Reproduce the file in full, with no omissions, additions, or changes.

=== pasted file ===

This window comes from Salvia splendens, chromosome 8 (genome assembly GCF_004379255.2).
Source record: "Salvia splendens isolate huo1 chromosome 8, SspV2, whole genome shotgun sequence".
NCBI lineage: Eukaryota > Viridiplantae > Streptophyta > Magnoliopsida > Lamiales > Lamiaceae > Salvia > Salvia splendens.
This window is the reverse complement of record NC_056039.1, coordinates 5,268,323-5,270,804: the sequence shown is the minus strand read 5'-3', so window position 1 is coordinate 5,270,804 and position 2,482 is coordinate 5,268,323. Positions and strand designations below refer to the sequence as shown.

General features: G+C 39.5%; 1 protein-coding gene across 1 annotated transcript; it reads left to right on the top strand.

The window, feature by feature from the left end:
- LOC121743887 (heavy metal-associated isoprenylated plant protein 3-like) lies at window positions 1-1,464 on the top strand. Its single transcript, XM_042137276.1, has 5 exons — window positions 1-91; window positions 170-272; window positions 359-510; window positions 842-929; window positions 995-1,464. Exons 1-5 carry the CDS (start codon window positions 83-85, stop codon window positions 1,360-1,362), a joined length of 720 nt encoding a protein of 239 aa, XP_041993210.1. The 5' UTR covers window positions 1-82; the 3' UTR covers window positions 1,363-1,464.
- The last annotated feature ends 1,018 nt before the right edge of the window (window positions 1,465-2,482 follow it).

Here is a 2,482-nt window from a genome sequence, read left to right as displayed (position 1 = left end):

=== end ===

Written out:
This window comes from Salvia splendens, chromosome 8 (genome assembly GCF_004379255.2).
Source record: "Salvia splendens isolate huo1 chromosome 8, SspV2, whole genome shotgun sequence".
NCBI lineage: Eukaryota > Viridiplantae > Streptophyta > Magnoliopsida > Lamiales > Lamiaceae > Salvia > Salvia splendens.
This window is the reverse complement of record NC_056039.1, coordinates 5,268,323-5,270,804: the sequence shown is the minus strand read 5'-3', so window position 1 is coordinate 5,270,804 and position 2,482 is coordinate 5,268,323. Positions and strand designations below refer to the sequence as shown.

General features: G+C 39.5%; 1 protein-coding gene across 1 annotated transcript; it reads left to right on the top strand.

The window, feature by feature from the left end:
- LOC121743887 (heavy metal-associated isoprenylated plant protein 3-like) lies at window positions 1-1,464 on the top strand. Its single transcript, XM_042137276.1, has 5 exons — window positions 1-91; window positions 170-272; window positions 359-510; window positions 842-929; window positions 995-1,464. Exons 1-5 carry the CDS (start codon window positions 83-85, stop codon window positions 1,360-1,362), a joined length of 720 nt encoding a protein of 239 aa, XP_041993210.1. The 5' UTR covers window positions 1-82; the 3' UTR covers window positions 1,363-1,464.
- The last annotated feature ends 1,018 nt before the right edge of the window (window positions 1,465-2,482 follow it).

Here is a 2,482-nt window from a genome sequence, read left to right as displayed (position 1 = left end):